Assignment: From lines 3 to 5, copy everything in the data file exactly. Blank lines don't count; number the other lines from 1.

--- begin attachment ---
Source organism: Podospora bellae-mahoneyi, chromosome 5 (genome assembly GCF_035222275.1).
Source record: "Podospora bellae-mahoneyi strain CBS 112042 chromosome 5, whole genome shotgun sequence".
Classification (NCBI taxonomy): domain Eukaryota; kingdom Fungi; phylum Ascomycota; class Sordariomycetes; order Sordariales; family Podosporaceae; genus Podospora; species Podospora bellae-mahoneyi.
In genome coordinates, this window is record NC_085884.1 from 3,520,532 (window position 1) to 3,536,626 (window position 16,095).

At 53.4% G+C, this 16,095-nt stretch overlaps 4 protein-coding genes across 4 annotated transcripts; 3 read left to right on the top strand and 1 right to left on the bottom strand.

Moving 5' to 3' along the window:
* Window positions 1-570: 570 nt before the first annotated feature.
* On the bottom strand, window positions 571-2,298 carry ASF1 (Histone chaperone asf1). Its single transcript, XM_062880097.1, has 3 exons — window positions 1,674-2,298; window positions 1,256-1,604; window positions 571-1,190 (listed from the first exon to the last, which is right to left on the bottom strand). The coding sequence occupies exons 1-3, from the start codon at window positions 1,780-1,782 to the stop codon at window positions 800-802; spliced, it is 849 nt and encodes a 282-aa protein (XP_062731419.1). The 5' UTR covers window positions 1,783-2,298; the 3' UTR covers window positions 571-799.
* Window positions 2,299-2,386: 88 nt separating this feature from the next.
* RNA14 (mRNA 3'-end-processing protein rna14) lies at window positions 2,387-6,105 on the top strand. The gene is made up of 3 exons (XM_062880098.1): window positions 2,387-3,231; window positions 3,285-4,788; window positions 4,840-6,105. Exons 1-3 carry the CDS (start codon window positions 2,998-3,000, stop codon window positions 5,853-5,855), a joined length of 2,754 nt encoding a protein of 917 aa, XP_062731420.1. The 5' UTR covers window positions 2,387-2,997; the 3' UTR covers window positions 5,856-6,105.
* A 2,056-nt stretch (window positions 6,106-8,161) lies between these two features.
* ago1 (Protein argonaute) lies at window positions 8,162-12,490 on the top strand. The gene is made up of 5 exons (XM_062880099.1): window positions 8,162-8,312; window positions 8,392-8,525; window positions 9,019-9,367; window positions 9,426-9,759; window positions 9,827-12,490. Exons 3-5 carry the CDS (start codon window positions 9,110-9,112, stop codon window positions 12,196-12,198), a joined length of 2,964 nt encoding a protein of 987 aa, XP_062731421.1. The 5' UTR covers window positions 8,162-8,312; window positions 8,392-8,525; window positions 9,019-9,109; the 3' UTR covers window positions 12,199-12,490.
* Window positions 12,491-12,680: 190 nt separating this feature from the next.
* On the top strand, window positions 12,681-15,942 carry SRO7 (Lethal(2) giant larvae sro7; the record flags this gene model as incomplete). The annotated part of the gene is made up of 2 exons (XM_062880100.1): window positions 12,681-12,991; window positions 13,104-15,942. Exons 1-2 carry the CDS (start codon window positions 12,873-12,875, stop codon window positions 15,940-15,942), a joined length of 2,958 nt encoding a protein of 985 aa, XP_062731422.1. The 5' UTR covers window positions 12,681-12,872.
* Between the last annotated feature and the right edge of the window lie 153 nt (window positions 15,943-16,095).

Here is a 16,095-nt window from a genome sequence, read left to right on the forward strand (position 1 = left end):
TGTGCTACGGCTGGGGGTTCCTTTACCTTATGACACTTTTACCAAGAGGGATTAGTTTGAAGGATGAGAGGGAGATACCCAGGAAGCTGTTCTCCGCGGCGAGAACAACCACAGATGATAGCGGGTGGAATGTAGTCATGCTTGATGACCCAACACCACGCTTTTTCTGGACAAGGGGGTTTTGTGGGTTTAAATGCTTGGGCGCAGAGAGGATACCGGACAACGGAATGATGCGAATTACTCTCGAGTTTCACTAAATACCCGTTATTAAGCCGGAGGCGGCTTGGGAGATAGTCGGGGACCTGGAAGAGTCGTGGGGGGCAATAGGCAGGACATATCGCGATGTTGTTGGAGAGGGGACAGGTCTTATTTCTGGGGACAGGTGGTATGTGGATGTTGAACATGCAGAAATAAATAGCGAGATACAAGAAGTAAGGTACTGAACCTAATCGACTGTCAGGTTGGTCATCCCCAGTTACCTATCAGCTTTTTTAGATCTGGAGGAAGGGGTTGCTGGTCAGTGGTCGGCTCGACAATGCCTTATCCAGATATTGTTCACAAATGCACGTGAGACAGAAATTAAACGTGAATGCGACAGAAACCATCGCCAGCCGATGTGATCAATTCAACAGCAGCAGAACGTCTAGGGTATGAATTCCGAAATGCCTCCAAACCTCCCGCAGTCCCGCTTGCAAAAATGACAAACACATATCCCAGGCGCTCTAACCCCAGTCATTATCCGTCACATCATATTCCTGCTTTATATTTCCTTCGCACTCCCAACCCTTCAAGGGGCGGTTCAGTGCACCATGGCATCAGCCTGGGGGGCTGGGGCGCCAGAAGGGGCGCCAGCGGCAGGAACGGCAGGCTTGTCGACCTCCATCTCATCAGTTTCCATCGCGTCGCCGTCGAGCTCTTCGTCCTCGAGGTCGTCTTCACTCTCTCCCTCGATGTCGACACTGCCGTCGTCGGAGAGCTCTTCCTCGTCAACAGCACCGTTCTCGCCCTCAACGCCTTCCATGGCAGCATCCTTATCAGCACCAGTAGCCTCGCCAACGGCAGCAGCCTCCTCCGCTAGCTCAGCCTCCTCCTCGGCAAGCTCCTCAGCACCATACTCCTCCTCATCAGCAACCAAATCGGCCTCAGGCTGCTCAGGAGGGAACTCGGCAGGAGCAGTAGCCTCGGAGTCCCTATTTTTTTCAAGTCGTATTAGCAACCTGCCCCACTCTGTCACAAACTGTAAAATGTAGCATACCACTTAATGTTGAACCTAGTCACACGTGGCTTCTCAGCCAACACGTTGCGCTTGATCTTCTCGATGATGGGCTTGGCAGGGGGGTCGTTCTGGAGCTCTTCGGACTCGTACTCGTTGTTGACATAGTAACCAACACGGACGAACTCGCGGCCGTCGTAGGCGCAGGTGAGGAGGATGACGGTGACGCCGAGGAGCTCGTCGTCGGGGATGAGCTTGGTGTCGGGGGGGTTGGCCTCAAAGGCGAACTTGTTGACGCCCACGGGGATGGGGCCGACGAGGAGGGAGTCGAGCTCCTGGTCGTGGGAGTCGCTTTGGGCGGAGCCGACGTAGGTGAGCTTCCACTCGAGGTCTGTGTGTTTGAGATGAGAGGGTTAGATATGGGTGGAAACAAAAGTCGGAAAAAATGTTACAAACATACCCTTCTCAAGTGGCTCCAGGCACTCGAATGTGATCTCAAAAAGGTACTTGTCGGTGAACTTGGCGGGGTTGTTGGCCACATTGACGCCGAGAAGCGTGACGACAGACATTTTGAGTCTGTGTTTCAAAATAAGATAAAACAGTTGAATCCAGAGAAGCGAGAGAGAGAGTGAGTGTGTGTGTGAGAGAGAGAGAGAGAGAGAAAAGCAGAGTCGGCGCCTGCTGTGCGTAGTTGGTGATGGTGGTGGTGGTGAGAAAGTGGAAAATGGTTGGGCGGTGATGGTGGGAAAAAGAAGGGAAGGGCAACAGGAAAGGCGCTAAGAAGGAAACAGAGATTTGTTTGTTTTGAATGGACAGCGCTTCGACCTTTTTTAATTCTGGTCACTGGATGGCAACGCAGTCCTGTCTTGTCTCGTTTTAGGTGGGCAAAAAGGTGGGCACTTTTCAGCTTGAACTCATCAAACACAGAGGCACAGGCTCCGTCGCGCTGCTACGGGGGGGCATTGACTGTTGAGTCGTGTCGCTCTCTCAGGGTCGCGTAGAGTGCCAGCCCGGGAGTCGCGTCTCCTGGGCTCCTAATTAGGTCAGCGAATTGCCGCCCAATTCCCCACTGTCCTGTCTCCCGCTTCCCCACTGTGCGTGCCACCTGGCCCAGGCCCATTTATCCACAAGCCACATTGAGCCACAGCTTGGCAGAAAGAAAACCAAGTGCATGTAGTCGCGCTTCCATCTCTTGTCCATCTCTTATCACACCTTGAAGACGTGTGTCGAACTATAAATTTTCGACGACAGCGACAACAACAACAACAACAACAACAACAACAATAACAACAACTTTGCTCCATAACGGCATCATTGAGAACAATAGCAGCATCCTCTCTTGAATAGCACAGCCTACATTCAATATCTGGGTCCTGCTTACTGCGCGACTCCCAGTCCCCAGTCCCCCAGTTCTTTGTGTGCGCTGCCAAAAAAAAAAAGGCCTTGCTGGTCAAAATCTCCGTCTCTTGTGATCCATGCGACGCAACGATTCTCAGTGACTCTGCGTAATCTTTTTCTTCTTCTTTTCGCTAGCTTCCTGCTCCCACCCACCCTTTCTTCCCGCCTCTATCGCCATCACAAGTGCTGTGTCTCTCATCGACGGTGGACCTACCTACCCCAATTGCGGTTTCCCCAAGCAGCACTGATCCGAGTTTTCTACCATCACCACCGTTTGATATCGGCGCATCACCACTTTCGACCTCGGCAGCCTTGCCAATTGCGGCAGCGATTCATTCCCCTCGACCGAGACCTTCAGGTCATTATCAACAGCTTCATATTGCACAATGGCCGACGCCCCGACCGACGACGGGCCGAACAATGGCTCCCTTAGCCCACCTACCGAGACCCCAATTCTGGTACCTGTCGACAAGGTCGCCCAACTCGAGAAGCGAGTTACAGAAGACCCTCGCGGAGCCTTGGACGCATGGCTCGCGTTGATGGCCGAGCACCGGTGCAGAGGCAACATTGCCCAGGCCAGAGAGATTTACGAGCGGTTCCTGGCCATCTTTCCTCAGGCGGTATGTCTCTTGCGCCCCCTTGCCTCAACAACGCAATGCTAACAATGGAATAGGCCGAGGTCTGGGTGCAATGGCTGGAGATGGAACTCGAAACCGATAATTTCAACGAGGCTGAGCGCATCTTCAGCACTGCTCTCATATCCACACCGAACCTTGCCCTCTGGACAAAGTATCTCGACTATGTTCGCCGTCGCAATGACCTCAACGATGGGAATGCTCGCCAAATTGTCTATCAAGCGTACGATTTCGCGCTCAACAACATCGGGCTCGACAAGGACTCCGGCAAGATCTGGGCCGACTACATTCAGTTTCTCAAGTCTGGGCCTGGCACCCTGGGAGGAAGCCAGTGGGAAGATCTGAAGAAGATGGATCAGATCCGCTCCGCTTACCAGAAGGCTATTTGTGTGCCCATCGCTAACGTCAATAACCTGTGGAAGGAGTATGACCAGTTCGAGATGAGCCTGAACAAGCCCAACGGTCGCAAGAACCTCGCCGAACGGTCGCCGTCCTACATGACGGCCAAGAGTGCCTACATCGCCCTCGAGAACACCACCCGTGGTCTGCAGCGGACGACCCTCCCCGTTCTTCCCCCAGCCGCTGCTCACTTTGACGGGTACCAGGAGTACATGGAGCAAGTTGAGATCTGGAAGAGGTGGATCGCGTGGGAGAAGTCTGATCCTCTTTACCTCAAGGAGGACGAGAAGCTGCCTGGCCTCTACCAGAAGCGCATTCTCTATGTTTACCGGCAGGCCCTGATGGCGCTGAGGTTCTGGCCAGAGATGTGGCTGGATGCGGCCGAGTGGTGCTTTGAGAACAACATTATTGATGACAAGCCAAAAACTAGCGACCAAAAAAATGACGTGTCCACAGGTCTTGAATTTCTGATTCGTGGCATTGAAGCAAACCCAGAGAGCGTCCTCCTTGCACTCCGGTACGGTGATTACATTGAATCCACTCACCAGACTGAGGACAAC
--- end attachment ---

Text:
Classification (NCBI taxonomy): domain Eukaryota; kingdom Fungi; phylum Ascomycota; class Sordariomycetes; order Sordariales; family Podosporaceae; genus Podospora; species Podospora bellae-mahoneyi.
In genome coordinates, this window is record NC_085884.1 from 3,520,532 (window position 1) to 3,536,626 (window position 16,095).

At 53.4% G+C, this 16,095-nt stretch overlaps 4 protein-coding genes across 4 annotated transcripts; 3 read left to right on the top strand and 1 right to left on the bottom strand.